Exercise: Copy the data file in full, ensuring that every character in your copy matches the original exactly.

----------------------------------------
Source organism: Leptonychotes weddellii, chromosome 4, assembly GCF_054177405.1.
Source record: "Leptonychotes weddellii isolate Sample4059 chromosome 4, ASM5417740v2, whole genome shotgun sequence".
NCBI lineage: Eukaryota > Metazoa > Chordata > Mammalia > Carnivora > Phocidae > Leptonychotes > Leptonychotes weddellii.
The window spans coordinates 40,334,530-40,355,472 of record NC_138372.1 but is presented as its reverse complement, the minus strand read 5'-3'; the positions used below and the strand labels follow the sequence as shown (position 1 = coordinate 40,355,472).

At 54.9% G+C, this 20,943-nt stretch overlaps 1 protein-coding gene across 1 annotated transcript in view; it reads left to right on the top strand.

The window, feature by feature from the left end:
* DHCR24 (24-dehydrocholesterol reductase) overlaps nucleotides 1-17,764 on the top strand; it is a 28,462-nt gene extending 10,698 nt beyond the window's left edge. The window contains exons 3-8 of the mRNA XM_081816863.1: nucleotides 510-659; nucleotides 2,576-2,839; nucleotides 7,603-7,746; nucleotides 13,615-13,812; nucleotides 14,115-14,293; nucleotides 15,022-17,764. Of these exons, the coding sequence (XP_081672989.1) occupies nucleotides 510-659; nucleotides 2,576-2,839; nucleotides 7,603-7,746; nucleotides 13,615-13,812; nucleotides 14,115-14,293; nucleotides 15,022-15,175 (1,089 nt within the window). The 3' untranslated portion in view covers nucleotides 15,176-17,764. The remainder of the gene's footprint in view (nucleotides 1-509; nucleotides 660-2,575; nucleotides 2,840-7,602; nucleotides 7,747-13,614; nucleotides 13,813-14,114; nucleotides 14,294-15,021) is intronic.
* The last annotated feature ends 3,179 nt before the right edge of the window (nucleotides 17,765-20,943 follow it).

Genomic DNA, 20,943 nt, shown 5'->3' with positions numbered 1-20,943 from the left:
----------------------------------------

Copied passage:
Source organism: Leptonychotes weddellii, chromosome 4, assembly GCF_054177405.1.
Source record: "Leptonychotes weddellii isolate Sample4059 chromosome 4, ASM5417740v2, whole genome shotgun sequence".
NCBI lineage: Eukaryota > Metazoa > Chordata > Mammalia > Carnivora > Phocidae > Leptonychotes > Leptonychotes weddellii.
The window spans coordinates 40,334,530-40,355,472 of record NC_138372.1 but is presented as its reverse complement, the minus strand read 5'-3'; the positions used below and the strand labels follow the sequence as shown (position 1 = coordinate 40,355,472).

At 54.9% G+C, this 20,943-nt stretch overlaps 1 protein-coding gene across 1 annotated transcript in view; it reads left to right on the top strand.

The window, feature by feature from the left end:
* DHCR24 (24-dehydrocholesterol reductase) overlaps nucleotides 1-17,764 on the top strand; it is a 28,462-nt gene extending 10,698 nt beyond the window's left edge. The window contains exons 3-8 of the mRNA XM_081816863.1: nucleotides 510-659; nucleotides 2,576-2,839; nucleotides 7,603-7,746; nucleotides 13,615-13,812; nucleotides 14,115-14,293; nucleotides 15,022-17,764. Of these exons, the coding sequence (XP_081672989.1) occupies nucleotides 510-659; nucleotides 2,576-2,839; nucleotides 7,603-7,746; nucleotides 13,615-13,812; nucleotides 14,115-14,293; nucleotides 15,022-15,175 (1,089 nt within the window). The 3' untranslated portion in view covers nucleotides 15,176-17,764. The remainder of the gene's footprint in view (nucleotides 1-509; nucleotides 660-2,575; nucleotides 2,840-7,602; nucleotides 7,747-13,614; nucleotides 13,813-14,114; nucleotides 14,294-15,021) is intronic.
* The last annotated feature ends 3,179 nt before the right edge of the window (nucleotides 17,765-20,943 follow it).

Genomic DNA, 20,943 nt, shown 5'->3' with positions numbered 1-20,943 from the left: